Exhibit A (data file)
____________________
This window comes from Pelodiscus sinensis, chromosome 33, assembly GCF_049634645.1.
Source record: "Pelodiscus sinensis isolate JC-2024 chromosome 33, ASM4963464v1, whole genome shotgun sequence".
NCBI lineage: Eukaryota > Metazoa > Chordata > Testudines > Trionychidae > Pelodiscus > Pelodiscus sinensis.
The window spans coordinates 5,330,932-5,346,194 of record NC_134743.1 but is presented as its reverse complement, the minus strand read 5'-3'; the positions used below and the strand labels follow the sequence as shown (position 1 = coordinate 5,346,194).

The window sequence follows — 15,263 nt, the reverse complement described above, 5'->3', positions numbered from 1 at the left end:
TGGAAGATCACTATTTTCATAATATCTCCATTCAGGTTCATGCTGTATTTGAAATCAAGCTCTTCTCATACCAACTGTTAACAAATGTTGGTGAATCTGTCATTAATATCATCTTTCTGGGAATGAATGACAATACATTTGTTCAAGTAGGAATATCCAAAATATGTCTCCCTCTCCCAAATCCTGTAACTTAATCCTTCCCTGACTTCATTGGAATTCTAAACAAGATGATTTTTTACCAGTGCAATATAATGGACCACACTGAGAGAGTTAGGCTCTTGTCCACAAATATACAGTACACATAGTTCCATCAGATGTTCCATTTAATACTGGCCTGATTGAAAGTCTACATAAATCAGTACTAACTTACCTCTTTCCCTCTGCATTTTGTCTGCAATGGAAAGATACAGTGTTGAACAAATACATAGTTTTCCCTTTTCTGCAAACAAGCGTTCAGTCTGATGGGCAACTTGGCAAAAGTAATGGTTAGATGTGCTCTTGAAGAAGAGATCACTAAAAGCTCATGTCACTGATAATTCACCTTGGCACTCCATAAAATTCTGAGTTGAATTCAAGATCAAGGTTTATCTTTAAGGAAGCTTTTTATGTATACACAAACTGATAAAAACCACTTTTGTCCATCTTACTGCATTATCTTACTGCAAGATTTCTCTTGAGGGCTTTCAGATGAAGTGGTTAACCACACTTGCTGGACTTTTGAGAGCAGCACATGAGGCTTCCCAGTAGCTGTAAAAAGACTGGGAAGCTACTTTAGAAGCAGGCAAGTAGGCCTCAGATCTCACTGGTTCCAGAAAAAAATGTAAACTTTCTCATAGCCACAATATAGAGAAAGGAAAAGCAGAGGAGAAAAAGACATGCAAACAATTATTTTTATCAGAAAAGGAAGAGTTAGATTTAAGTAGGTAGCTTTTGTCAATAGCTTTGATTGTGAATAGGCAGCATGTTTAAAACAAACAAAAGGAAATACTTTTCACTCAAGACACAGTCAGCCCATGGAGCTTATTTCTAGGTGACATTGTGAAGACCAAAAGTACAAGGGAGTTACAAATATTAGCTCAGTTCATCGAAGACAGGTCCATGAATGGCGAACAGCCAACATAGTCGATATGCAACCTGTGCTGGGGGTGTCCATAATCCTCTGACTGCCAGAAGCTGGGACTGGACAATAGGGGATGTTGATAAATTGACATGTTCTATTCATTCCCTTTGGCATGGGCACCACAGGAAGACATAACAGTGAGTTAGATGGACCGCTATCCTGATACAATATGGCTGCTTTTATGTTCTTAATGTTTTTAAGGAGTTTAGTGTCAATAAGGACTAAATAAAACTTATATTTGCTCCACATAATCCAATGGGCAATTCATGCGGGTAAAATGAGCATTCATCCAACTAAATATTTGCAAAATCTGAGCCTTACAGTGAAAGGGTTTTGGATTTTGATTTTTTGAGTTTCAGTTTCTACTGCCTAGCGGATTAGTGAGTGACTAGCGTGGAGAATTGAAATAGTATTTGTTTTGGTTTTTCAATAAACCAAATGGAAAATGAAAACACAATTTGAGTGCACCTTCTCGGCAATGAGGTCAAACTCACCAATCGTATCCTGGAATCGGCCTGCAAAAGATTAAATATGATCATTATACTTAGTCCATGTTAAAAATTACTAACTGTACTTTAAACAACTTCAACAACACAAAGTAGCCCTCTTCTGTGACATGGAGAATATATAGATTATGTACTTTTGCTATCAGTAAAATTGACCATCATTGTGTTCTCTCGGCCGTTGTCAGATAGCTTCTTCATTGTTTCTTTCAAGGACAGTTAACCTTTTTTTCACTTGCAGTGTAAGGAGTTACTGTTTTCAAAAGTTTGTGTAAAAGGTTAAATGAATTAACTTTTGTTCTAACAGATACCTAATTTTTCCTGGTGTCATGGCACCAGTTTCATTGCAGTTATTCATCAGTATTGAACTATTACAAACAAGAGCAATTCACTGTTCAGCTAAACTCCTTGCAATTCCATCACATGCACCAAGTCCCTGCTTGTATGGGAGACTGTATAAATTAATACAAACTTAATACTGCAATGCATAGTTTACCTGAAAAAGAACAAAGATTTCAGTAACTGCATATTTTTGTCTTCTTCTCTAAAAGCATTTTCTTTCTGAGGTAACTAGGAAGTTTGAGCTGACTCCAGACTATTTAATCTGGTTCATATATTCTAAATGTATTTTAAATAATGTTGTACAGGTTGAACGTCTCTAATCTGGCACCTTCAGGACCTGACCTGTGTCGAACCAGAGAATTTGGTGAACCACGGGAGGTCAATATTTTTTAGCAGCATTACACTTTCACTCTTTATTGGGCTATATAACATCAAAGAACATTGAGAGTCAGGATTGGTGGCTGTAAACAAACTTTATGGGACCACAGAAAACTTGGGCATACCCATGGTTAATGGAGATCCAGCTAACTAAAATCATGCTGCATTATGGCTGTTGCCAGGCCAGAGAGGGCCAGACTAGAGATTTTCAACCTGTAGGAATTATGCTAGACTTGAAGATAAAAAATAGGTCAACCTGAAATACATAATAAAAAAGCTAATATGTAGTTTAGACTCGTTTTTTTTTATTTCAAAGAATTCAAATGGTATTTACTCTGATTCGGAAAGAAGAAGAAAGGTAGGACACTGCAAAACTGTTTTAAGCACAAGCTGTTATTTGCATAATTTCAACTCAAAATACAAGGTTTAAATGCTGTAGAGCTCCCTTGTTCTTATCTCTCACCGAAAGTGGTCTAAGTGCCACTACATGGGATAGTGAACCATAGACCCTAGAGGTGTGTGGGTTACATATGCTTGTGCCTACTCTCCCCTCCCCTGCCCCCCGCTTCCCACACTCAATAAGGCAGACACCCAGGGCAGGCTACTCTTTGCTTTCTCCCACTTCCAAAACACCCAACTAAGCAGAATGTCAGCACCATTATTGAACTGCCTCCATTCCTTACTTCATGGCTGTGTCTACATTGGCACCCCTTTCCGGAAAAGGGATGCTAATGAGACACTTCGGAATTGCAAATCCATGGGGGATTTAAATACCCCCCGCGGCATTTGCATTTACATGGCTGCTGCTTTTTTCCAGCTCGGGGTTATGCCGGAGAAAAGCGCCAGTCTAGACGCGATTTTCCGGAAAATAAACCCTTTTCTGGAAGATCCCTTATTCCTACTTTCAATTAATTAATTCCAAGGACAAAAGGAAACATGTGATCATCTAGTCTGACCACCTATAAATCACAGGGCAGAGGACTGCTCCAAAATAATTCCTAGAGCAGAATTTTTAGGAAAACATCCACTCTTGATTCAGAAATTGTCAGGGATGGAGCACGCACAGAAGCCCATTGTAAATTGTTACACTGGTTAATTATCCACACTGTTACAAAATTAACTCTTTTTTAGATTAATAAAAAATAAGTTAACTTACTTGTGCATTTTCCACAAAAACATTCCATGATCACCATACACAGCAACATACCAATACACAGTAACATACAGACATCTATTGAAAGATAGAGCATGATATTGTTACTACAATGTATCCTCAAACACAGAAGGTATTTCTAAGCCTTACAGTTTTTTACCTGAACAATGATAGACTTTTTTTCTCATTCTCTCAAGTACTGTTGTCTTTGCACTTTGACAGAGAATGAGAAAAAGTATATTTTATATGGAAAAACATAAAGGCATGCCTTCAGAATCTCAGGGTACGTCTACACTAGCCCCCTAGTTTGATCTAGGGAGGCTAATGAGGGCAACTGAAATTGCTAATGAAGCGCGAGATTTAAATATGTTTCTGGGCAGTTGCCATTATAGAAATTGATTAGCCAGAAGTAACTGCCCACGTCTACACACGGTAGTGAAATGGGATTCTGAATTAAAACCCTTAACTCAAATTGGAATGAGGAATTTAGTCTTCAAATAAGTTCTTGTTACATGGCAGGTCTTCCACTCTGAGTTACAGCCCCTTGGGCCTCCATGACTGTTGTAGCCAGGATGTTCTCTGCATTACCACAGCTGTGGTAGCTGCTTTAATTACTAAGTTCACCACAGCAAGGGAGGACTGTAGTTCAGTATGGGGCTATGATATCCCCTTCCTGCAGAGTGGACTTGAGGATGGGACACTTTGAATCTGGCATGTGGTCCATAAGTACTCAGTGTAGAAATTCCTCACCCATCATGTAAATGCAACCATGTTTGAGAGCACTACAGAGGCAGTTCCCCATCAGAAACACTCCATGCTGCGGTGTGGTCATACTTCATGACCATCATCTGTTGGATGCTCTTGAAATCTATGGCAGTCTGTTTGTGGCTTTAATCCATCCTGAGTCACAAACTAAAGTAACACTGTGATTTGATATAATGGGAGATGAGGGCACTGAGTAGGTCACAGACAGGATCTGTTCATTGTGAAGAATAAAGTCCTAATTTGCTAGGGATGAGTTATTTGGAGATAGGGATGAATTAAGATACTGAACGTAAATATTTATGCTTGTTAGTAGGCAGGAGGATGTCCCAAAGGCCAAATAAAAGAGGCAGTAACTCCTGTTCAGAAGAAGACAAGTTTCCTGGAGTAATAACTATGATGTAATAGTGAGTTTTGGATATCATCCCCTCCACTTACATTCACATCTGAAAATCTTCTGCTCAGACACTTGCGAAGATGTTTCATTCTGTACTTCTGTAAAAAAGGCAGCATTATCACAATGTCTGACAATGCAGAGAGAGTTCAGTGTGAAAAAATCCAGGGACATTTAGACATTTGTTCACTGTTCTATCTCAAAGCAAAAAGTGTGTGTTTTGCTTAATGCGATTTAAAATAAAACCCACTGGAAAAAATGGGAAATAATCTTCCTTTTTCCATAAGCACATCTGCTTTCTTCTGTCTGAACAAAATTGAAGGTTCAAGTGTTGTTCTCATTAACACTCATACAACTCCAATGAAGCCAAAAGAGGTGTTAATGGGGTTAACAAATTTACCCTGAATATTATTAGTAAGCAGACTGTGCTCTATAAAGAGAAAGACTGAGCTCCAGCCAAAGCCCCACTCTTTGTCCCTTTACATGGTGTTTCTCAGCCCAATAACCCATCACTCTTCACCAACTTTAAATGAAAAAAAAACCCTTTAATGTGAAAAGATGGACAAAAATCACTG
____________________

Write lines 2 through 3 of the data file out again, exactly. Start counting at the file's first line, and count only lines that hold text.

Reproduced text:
Source record: "Pelodiscus sinensis isolate JC-2024 chromosome 33, ASM4963464v1, whole genome shotgun sequence".
NCBI lineage: Eukaryota > Metazoa > Chordata > Testudines > Trionychidae > Pelodiscus > Pelodiscus sinensis.